Want to avoid traffic? Use Waze or Google Maps

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Both Waze and Google Maps can give you turn-by-turn voice-directed navigation. Waze also adds real-time crowd-sourced road information including traffic, road hazards and police locations. I’ve had people tell me that they prefer Waze to Google Maps because Waze gives information about traffic.

Hey! So does Google Maps.

When Google Maps is navigating, it automatically shows traffic slowdowns along your route: yellow means a noticeable amount of traffic, red means delays caused by traffic.

Google Maps has Lane Guidance

I prefer Google Maps to Waze for many reasons, but lane guidance is probably the most important. When I’m coming up on a turn, I will hear Waze voice saying, “In a quarter mile turn left.” Google Maps will say, “In a quarter mile use the left two lanes to turn left onto the Northbound I-95 ramp.” If you need to be in the middle lane, or the lane that is second from the right, it will tell you that as well.  

Turn on Traffic Layer

Using Google Maps, if you want to see traffic on the roads without navigating, you can turn on the traffic layer. Just tap the layer button in the upper right of the map, then choose Traffic from the choices. Be aware that traffic information uses more data. That’s why you have the option to have it on or off.

Chris Guld is President and Teacher-in-Chief at GeeksOnTour.com. She and her husband, Jim, produce a free weekly YouTube show called What Does This Button Do?  They have been Fulltime RVers, popular seminar presenters at RV Rallies, and regular contributors to RVTravel.com, for many years. 

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Tommy Molnar
1 year ago

The issue I have with Waze is, no other app will burn up your battery faster. None. If you can’t plug your phone in, watch the battery power decrease by the mile.

Otherwise, it’s pretty cool.

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Mike Sokol (@mike)
1 year ago
Reply to  Tommy Molnar

I use WAZE all the time, and yes it is a battery hog. But I like the interaction of knowing about stopped vehicles, traffic updates, road hazards such as potholes, and the ability to forward arrival times to anyone waiting at my destination. However, it seems to be terrible at finding local food and gas stations. For example, I just want to find the next fast food place on my interstate drive. It’s telling me the next one is 173 miles away, when I can see a road sign showing half a dozen major FF burger joints in the next 3 miles. Nothing I do seems to fix this, so I pull up Google Maps to look for food in the area. Am I doing something wrong? Have I missed some setting on the profile?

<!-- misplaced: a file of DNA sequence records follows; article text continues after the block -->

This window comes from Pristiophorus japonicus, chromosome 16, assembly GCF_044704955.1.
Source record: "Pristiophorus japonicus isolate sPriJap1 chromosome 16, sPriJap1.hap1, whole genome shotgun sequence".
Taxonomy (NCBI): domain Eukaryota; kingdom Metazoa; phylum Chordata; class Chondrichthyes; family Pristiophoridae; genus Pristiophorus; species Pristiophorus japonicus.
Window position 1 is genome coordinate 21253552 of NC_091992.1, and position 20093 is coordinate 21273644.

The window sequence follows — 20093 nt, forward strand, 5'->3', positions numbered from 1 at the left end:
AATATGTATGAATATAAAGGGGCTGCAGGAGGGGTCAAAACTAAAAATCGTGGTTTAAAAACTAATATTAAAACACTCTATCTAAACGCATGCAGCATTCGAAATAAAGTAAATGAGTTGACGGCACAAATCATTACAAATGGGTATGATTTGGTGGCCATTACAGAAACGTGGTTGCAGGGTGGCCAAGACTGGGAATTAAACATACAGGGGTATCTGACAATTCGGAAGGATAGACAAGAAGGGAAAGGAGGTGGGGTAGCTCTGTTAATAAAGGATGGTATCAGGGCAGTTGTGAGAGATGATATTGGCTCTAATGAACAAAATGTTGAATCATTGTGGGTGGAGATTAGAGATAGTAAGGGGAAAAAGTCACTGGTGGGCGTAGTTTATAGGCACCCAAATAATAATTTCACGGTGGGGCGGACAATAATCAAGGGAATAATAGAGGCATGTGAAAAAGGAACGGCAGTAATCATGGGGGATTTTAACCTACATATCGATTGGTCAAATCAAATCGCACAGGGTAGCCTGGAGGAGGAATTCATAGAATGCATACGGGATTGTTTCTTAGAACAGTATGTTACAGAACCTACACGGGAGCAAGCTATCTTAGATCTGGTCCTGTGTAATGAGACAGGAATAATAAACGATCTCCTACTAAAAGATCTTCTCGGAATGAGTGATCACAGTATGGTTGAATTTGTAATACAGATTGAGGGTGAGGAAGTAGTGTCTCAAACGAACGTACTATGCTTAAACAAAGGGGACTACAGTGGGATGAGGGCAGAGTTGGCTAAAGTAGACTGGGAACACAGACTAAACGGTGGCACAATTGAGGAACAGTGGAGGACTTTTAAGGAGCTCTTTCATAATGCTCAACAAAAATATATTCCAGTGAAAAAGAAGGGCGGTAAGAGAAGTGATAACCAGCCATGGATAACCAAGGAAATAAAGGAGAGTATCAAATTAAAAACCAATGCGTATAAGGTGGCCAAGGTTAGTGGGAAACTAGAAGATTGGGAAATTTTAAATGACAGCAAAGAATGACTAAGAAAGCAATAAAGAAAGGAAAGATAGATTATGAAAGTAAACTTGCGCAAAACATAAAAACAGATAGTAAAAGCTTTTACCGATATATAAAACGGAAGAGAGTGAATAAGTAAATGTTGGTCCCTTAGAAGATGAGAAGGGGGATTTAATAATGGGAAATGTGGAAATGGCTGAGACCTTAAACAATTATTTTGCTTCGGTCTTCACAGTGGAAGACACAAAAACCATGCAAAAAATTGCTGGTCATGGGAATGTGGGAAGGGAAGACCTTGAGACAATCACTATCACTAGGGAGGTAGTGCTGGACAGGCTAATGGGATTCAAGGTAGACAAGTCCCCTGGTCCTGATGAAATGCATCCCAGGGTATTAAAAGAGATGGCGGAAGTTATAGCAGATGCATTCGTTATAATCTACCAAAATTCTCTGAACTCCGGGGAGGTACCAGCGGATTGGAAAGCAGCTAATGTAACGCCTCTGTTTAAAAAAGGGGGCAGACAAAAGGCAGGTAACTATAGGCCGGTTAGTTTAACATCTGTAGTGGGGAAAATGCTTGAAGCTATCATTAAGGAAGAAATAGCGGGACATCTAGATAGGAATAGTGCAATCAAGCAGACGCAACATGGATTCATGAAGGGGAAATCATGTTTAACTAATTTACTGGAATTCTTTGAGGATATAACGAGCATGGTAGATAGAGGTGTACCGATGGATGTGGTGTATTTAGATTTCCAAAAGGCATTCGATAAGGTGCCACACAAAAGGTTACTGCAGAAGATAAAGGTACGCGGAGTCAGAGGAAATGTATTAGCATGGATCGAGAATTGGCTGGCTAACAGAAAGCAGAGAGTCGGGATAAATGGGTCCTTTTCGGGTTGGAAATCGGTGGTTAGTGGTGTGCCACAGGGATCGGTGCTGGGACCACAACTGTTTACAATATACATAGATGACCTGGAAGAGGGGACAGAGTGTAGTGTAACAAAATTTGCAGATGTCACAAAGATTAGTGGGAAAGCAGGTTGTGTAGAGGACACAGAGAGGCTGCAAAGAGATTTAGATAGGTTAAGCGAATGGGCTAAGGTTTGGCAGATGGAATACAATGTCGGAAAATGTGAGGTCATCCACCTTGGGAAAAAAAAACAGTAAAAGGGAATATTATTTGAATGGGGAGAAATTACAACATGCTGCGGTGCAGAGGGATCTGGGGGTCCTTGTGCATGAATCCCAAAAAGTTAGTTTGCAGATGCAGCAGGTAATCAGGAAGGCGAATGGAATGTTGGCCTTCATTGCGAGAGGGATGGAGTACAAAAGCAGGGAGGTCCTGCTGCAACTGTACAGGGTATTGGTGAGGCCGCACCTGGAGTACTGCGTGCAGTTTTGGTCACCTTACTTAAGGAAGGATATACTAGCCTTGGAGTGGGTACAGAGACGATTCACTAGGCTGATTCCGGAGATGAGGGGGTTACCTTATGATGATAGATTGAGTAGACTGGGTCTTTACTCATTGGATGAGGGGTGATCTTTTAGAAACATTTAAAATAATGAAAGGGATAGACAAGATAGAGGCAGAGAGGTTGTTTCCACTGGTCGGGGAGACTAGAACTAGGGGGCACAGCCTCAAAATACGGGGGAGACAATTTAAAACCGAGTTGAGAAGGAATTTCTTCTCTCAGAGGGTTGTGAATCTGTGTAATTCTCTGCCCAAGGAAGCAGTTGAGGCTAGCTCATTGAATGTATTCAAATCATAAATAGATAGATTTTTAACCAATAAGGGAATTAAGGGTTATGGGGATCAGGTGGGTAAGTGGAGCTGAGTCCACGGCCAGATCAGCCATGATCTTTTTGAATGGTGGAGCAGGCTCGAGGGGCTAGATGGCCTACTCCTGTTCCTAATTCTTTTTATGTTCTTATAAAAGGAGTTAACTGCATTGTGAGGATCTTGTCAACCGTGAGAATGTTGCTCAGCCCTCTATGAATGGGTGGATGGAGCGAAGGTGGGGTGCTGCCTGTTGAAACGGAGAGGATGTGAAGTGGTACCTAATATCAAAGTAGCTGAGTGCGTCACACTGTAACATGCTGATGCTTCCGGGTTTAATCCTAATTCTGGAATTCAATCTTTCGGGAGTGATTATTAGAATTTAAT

Tommy Molnar
1 year ago
Reply to  Mike Sokol

Mike, nothing beats the old eyes for finding food on the road. Even on I-80 in the middle of Nevada, it isn’t far between exit signs hawking “The Colonel”, DQ, Mickey D, or a mini mart with gas and gizzards . . .

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Mike Sokol (@mike)
1 year ago
Reply to  Tommy Molnar

So true. But many times I’m doing a marathon drive across the country, sometimes driving 800 or more miles a day solo from the east to west coasts. I like to be able to see if there’s a place to eat maybe 50 or 100 miles ahead so I can coordinate food and fuel at the same time. Yes, this is opposite of what many RVers do, but when I’m in business/seminar mode I’m not getting paid for my time on the road, only time while doing training. However, since I’m now in “soft retirement” I’ll be able to take a few extra days on my long trips, so I can slow down, see a few sights, and smell the roses (as it were). And you are correct that I really do love to find the local food joints that rarely show up as a POI (point of interest) on a GPS. This summer will be a big change in how I usually do my seminars (sometimes driving 50,000 miles and flying 100,000 miles a year). Time to slow down and have some fun on the road.